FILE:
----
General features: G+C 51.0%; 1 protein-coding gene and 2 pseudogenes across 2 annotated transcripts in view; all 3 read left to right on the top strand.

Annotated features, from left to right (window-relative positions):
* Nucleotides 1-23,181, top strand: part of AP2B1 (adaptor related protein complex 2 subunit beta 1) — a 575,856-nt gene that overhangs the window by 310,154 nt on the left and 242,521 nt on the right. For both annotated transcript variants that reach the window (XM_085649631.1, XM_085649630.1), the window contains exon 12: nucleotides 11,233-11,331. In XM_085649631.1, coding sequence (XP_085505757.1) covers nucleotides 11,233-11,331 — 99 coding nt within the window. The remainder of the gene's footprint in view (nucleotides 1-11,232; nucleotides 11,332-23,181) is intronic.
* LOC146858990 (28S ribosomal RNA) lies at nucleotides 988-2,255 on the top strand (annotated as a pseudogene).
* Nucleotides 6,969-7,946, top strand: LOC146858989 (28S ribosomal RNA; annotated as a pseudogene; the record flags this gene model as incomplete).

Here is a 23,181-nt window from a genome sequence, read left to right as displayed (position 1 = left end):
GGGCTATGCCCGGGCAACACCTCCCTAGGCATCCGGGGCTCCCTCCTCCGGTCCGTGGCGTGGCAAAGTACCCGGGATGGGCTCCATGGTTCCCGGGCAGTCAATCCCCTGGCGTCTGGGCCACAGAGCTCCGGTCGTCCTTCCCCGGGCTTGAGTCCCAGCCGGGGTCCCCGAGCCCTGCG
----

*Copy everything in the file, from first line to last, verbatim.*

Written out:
General features: G+C 51.0%; 1 protein-coding gene and 2 pseudogenes across 2 annotated transcripts in view; all 3 read left to right on the top strand.

Annotated features, from left to right (window-relative positions):
* Nucleotides 1-23,181, top strand: part of AP2B1 (adaptor related protein complex 2 subunit beta 1) — a 575,856-nt gene that overhangs the window by 310,154 nt on the left and 242,521 nt on the right. For both annotated transcript variants that reach the window (XM_085649631.1, XM_085649630.1), the window contains exon 12: nucleotides 11,233-11,331. In XM_085649631.1, coding sequence (XP_085505757.1) covers nucleotides 11,233-11,331 — 99 coding nt within the window. The remainder of the gene's footprint in view (nucleotides 1-11,232; nucleotides 11,332-23,181) is intronic.
* LOC146858990 (28S ribosomal RNA) lies at nucleotides 988-2,255 on the top strand (annotated as a pseudogene).
* Nucleotides 6,969-7,946, top strand: LOC146858989 (28S ribosomal RNA; annotated as a pseudogene; the record flags this gene model as incomplete).

Here is a 23,181-nt window from a genome sequence, read left to right as displayed (position 1 = left end):
GGGCTATGCCCGGGCAACACCTCCCTAGGCATCCGGGGCTCCCTCCTCCGGTCCGTGGCGTGGCAAAGTACCCGGGATGGGCTCCATGGTTCCCGGGCAGTCAATCCCCTGGCGTCTGGGCCACAGAGCTCCGGTCGTCCTTCCCCGGGCTTGAGTCCCAGCCGGGGTCCCCGAGCCCTGCG